In one study (that took place over a five-year period), a group of male chimpanzees directed attacks on a splinter group of chimps that had broken away from the larger group.
Each member of this splinter group was beaten and subsequently died. Young male chimps initiated these attacks, usually using their hands, feet and teeth, though sometimes stones were thrown, as well."
Lastly, self sacrifice requires knowledge that something will definitely kill you. Since animals have only a comparatively rudimentary knowledge of risk, we're back to the suspension bridge argument. Even so, you have to admit that the dog in the video rescuing another on the freeway is at the very least knowingly jeopardizing his life to save another. (Otherwise, why go through the effort of pulling the other dog off?)
With these types of observations, I think you can see how someone with a "naturalistic worldview" can posit that our sense of morality evolved along with us, like our culture and technology, and could still harbor guilt about cheating on a spouse. Our culture places value on fidelity, and that can exist outside of religion.
A dog on its own trying to save another dog is easily explained in self-serving terms. Dogs, for protection, always hunt in packs. A lone dog would try to keep members of the pack alive, if the pack is low in numbers as it aids in survival. If there was a pack of ten dogs we don’t know that any of them would have saved the wounded dog, especially if saving the dog would be a detriment to the pack and by extension individual survivability. This is a plausible explanation and really does not advance the argument in either direction.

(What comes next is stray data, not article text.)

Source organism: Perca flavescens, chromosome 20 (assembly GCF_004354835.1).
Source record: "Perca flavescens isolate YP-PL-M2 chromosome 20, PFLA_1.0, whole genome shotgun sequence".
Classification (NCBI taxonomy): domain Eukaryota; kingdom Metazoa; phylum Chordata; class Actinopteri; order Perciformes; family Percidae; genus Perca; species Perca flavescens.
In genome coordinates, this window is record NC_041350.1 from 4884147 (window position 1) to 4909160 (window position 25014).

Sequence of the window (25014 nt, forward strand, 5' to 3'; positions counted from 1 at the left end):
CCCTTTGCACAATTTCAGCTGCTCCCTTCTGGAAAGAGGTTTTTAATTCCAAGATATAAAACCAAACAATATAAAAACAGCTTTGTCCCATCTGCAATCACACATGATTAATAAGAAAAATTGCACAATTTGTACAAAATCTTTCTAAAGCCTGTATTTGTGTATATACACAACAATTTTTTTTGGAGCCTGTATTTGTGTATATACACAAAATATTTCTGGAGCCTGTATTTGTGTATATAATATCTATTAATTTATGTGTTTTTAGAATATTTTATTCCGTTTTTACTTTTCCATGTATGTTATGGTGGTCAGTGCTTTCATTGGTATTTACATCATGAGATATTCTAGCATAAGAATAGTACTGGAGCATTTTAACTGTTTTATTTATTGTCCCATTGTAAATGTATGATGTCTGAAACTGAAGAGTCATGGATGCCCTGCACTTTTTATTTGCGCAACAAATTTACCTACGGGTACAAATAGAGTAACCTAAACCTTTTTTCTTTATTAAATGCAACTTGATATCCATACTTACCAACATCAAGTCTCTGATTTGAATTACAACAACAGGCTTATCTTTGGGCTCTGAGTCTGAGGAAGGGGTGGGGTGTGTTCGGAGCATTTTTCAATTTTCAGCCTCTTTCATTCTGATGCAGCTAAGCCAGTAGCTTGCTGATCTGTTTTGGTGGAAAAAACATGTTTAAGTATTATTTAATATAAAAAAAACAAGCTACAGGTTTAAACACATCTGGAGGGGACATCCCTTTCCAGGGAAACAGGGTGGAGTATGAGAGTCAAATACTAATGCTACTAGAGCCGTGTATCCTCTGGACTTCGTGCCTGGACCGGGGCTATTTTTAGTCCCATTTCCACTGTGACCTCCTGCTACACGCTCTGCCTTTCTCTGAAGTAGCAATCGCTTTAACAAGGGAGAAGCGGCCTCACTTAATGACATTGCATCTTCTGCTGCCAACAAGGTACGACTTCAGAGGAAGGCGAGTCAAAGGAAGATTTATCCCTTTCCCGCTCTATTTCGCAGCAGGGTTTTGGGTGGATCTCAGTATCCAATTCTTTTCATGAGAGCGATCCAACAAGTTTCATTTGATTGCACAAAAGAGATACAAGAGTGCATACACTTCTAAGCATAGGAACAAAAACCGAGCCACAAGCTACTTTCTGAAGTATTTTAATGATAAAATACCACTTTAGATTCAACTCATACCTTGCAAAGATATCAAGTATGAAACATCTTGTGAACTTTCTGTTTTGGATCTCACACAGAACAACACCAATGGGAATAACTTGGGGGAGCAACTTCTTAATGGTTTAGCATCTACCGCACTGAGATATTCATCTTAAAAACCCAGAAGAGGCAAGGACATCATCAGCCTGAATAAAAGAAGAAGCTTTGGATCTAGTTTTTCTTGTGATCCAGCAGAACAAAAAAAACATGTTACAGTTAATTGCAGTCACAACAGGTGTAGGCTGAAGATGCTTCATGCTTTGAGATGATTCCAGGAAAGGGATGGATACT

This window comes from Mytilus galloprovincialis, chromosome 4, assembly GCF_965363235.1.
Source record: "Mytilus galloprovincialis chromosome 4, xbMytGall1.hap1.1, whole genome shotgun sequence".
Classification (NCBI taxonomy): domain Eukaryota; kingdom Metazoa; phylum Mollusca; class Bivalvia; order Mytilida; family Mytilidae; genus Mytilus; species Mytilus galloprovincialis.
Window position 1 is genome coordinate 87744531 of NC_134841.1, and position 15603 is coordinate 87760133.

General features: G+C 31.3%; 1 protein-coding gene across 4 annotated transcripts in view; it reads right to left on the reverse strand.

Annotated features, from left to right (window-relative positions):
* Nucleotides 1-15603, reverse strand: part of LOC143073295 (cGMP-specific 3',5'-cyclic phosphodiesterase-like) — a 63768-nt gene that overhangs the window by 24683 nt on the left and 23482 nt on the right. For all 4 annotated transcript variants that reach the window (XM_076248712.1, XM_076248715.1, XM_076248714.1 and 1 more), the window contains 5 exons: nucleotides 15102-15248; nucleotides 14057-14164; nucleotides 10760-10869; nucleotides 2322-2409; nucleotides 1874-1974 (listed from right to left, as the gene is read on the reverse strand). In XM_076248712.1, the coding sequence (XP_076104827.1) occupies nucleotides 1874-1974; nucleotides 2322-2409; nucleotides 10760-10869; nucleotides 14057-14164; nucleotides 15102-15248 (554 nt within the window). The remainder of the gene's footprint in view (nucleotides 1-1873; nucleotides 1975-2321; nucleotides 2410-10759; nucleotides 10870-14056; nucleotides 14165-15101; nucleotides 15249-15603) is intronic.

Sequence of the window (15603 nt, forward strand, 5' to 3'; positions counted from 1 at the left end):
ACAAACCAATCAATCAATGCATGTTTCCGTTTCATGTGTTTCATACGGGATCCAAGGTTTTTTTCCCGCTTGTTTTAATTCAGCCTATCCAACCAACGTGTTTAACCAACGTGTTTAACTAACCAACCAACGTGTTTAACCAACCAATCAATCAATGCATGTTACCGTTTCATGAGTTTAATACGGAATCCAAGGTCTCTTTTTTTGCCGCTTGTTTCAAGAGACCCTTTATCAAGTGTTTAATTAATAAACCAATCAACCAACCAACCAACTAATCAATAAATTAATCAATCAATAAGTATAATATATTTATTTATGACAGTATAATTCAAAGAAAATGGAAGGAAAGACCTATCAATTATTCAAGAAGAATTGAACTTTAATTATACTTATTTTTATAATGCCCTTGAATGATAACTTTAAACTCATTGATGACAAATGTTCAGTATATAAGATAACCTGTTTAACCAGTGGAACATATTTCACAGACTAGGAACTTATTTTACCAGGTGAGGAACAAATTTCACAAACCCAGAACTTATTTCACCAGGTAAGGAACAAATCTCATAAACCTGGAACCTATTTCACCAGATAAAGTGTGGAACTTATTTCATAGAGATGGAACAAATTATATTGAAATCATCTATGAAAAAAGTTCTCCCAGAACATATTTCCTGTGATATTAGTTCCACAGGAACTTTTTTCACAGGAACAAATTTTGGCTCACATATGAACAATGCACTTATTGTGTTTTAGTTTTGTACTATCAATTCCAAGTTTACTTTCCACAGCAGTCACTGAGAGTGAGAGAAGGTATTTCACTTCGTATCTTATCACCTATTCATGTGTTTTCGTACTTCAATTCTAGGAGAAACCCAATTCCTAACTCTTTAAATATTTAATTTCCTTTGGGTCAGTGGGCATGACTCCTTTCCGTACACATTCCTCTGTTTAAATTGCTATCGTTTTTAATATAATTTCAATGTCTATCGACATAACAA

I agree that humans are different. However, our ability to choose to go against our fight or flight response is different not in magnitude but in kind. What happens when a fire fighter runs into a building to save someone? The chemicals in his body tell him or her to run the other way. Yet, in his or her mind they think about another person possibly dying, compassion or sense of duty overrides their natural and physiological reaction. He or she then makes a choice to run into the burning building; into harm’s way. As far as we know no animal contemplates the ramification of their actions and chooses actions that in some instances will be a detriment to themselves and other times a benefit. Sometimes it is a benefit or a determinate the specious as a whole. The point is animals don’t need technology or culture; they need moralistic thinking that goes above and beyond mere survival.